There has been a lot of noise in the Australian media of late about the “sexualisation of culture”. In this article, I look at why critics of this “sexualisation” are so hostile towards sexually explicit representations that are displayed in public settings.
Critics of “public” and sexually explicit imagery include parents, feminists, conservatives, journalists and politicians. The images they have criticised have appeared on billboards, magazine covers, music videos, shopping catalogues. These critics have advanced their arguments in media articles, books, TV interviews. These critics have also promoted their cause through websites such as Collective Shout and lobby groups such as Kids Free 2B Kids.
My aim is not to chastise the above-mentioned commentators or hurl around labels such as “pro-censorship”. I want to closely examine some of the assumptions underpinning their responses to sex in public. I do this because these assumptions speak volumes about broader contemporary attitudes towards sex and representation.
The first assumption is that children are exposed to sexually explicit imagery that appears in “public” places. This is true. What is more, today’s pop culture raunch is more explicit than that which I encountered while growing up in Australia during the 1980s and 1990s. In those days, pop culture raunch was limited to Madonna music videos and Channel 9’s “adult’s only” soap opera Chances.
I suggest that the prevalence of sexualised imagery in public is another reason why parents and guardians should talk to their children about sex. This will be difficult in certain conservative and/or religious contexts. And not being a parent myself, I cannot imagine the awkwardness that even open-minded adults would face when trying to explain (say) the subtext of 50 Cent’s Candy Shop to their ten-year-old. Nonetheless, trying to shield children from “what goes on when the lights go out” is naïve, patronising and dangerous.
The second assumption is that the sexually explicit imagery which appears on magazine covers and billboards is degrading, especially to women and children. Demeaning public images of any group are unacceptable. Such imagery creates an air of fear and intimidation for the group/s being represented. I also condemn representations of young people in age-inappropriate scenarios, i.e. tweens in lingerie.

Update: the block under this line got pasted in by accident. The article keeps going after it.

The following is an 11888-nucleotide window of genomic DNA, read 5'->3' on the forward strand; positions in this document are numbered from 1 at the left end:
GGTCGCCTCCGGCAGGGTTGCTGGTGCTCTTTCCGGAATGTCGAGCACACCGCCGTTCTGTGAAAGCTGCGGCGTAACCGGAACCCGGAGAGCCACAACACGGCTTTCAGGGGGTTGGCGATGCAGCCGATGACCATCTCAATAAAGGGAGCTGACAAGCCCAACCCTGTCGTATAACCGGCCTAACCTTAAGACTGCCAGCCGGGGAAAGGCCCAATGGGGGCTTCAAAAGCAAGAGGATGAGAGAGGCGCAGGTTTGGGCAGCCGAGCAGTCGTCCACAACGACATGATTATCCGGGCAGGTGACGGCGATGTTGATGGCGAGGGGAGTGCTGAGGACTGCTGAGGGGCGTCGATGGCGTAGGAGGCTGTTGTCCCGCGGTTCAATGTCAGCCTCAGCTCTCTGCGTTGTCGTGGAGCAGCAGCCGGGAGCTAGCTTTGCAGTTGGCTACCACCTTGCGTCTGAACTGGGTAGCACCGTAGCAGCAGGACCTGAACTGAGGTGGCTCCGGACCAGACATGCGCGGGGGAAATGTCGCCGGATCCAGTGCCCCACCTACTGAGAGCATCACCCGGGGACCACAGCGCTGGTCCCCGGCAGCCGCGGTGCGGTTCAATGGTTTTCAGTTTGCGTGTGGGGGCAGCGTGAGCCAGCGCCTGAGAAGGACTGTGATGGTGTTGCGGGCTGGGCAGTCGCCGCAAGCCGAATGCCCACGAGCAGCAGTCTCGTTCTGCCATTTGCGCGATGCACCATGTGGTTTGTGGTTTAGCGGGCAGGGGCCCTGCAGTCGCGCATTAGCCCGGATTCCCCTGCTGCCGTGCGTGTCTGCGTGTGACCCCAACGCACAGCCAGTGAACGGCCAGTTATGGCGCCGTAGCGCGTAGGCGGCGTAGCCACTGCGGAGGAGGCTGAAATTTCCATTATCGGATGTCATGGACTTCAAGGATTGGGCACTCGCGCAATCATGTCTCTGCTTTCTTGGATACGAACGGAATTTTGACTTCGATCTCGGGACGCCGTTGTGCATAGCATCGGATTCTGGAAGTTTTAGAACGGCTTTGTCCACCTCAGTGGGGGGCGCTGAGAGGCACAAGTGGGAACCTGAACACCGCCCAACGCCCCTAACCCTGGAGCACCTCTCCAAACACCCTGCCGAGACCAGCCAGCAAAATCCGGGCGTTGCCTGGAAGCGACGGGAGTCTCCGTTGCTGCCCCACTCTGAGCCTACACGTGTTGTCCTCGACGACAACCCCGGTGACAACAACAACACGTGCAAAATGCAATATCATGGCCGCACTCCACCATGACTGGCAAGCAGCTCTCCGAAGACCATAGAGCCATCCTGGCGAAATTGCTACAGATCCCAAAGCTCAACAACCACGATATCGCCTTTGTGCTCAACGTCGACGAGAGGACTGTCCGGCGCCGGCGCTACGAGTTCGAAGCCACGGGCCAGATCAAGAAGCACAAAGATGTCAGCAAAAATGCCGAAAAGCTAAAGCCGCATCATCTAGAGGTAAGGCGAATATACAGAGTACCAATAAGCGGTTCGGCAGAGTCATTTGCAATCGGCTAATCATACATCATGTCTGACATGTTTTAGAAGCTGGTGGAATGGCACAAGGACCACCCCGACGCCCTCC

Nevertheless, we need to remember that not every “demeaning” or “inappropriate” image is “sexual”. In 2006, for example, a number of Australian newspapers and blogs exhibited cartoons depicting the Prophet Mohammad as a terrorist. These cartoons were not raunchy, but they were certainly anti-Muslim.
Similarly, we need to avoid arguing that all sexually explicit representations - or indeed all representations of women or children - are automatically derogatory. Some commentators have fallen into this trap.
For example, in 2007, I attended a conference paper on supposedly provocative media images of young people. The presenter displayed a shot of a pair of bathers-clad children frolicking on a beach. This was the kind of cute, good-natured picture that features in many family photo albums. However, the presenter argued that, because this shot appeared on a clothing advertisement, it was a pedophile’s masturbation aid. One audience member agreed, suggesting that the foam water the children splashed around in symbolised semen.
A third assumption underpinning anti-“sex in public” arguments is that sex should not be so widely exhibited. We don’t care what you do between the sheets, just don’t share it with the whole world! This assumption is not entirely faulty. We don’t all want reality TV cameras in our bedrooms, or to watch what strangers do in their bedrooms. Filming a sexual encounter and posting it on a file-sharing website without one - or more - participants’ consent or knowledge is unethical. This is particularly the case if the encounter involves coercion or force.
Yet it’s unrealistic and unnecessary to remove all sexual references from magazine covers or TV shows. Some of these references are exploitative, some are not. Indeed, I wonder whether the sense of “scandal” attached to some sexualised representations has contributed to the popularity of events such as Sexpo? I somehow doubt that a warehouse full of overpriced kink would seem “exciting” if we lived in a world where there wasn’t an outcry every time Lady Gaga released a new video.
So, arguing against sex in public helps to shroud sex in an air of the taboo. “Privatising” sex also means framing sex as something that is beyond political analysis, public debate, even the law. When sex is regarded as a strictly “private” matter, it becomes something that is carried out between “private” “individuals” in “private” settings. In a world of “privatised” sex, any discussion of sexual matters - even the anti-“sexualisation of culture” diatribes that I have described - would be outlawed.
Bonking in the aisles of the local Safeway won’t bring on the revolution. That sort of thinking was dated 40 years ago. Suggesting that sex is something that should only be performed or discussed behind closed doors is equally unhelpful. We need to think of ways to discuss and represent sex that do not entail exploitation.